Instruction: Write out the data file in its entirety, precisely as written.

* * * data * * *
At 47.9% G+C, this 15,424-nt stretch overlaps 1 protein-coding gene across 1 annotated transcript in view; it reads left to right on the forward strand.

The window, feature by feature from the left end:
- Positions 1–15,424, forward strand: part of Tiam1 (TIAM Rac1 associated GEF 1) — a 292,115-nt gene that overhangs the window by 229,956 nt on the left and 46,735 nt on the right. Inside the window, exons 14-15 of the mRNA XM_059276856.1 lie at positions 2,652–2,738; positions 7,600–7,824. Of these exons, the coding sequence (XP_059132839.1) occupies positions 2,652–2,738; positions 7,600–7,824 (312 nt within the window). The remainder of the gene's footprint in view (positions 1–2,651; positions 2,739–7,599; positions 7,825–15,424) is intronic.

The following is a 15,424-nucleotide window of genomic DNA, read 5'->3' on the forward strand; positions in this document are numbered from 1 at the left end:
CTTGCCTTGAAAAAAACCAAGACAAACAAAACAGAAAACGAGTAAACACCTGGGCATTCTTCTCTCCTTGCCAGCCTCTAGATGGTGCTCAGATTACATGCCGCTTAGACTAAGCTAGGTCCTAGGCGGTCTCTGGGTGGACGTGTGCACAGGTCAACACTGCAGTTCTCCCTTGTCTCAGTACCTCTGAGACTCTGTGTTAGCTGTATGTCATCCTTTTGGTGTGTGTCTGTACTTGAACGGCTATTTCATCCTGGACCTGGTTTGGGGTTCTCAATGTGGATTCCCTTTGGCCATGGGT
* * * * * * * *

At 47.9% G+C, this 15,424-nt stretch overlaps 1 protein-coding gene across 1 annotated transcript in view; it reads left to right on the forward strand.

The window, feature by feature from the left end:
- Positions 1–15,424, forward strand: part of Tiam1 (TIAM Rac1 associated GEF 1) — a 292,115-nt gene that overhangs the window by 229,956 nt on the left and 46,735 nt on the right. Inside the window, exons 14-15 of the mRNA XM_059276856.1 lie at positions 2,652–2,738; positions 7,600–7,824. Of these exons, the coding sequence (XP_059132839.1) occupies positions 2,652–2,738; positions 7,600–7,824 (312 nt within the window). The remainder of the gene's footprint in view (positions 1–2,651; positions 2,739–7,599; positions 7,825–15,424) is intronic.

The following is a 15,424-nucleotide window of genomic DNA, read 5'->3' on the forward strand; positions in this document are numbered from 1 at the left end:
CTTGCCTTGAAAAAAACCAAGACAAACAAAACAGAAAACGAGTAAACACCTGGGCATTCTTCTCTCCTTGCCAGCCTCTAGATGGTGCTCAGATTACATGCCGCTTAGACTAAGCTAGGTCCTAGGCGGTCTCTGGGTGGACGTGTGCACAGGTCAACACTGCAGTTCTCCCTTGTCTCAGTACCTCTGAGACTCTGTGTTAGCTGTATGTCATCCTTTTGGTGTGTGTCTGTACTTGAACGGCTATTTCATCCTGGACCTGGTTTGGGGTTCTCAATGTGGATTCCCTTTGGCCATGGGT